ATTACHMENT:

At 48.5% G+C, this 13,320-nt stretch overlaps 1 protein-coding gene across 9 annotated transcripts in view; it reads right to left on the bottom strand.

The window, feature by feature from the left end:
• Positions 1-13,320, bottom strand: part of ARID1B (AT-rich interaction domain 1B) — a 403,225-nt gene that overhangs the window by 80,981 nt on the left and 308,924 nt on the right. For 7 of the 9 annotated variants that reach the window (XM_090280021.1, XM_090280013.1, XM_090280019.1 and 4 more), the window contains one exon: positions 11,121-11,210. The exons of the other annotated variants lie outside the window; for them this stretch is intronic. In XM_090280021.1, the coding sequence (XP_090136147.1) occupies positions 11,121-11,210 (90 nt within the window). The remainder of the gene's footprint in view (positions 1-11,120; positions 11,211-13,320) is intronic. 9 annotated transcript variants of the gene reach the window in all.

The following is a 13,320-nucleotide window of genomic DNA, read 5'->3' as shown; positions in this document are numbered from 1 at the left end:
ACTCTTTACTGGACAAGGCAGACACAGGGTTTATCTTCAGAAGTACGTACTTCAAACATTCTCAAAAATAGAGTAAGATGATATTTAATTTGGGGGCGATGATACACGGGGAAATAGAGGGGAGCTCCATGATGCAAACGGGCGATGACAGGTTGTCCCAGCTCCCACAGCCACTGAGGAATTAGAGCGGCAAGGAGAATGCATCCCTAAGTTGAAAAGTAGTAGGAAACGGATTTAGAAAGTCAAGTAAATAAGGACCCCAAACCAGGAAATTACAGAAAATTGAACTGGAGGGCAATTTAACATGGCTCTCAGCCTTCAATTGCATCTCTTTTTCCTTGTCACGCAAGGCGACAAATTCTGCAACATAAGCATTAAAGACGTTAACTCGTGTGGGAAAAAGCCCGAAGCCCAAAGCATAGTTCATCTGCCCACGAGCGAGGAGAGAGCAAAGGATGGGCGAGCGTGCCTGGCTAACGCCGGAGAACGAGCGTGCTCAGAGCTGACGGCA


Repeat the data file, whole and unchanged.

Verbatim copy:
At 48.5% G+C, this 13,320-nt stretch overlaps 1 protein-coding gene across 9 annotated transcripts in view; it reads right to left on the bottom strand.

The window, feature by feature from the left end:
• Positions 1-13,320, bottom strand: part of ARID1B (AT-rich interaction domain 1B) — a 403,225-nt gene that overhangs the window by 80,981 nt on the left and 308,924 nt on the right. For 7 of the 9 annotated variants that reach the window (XM_090280021.1, XM_090280013.1, XM_090280019.1 and 4 more), the window contains one exon: positions 11,121-11,210. The exons of the other annotated variants lie outside the window; for them this stretch is intronic. In XM_090280021.1, the coding sequence (XP_090136147.1) occupies positions 11,121-11,210 (90 nt within the window). The remainder of the gene's footprint in view (positions 1-11,120; positions 11,211-13,320) is intronic. 9 annotated transcript variants of the gene reach the window in all.

The following is a 13,320-nucleotide window of genomic DNA, read 5'->3' as shown; positions in this document are numbered from 1 at the left end:
ACTCTTTACTGGACAAGGCAGACACAGGGTTTATCTTCAGAAGTACGTACTTCAAACATTCTCAAAAATAGAGTAAGATGATATTTAATTTGGGGGCGATGATACACGGGGAAATAGAGGGGAGCTCCATGATGCAAACGGGCGATGACAGGTTGTCCCAGCTCCCACAGCCACTGAGGAATTAGAGCGGCAAGGAGAATGCATCCCTAAGTTGAAAAGTAGTAGGAAACGGATTTAGAAAGTCAAGTAAATAAGGACCCCAAACCAGGAAATTACAGAAAATTGAACTGGAGGGCAATTTAACATGGCTCTCAGCCTTCAATTGCATCTCTTTTTCCTTGTCACGCAAGGCGACAAATTCTGCAACATAAGCATTAAAGACGTTAACTCGTGTGGGAAAAAGCCCGAAGCCCAAAGCATAGTTCATCTGCCCACGAGCGAGGAGAGAGCAAAGGATGGGCGAGCGTGCCTGGCTAACGCCGGAGAACGAGCGTGCTCAGAGCTGACGGCA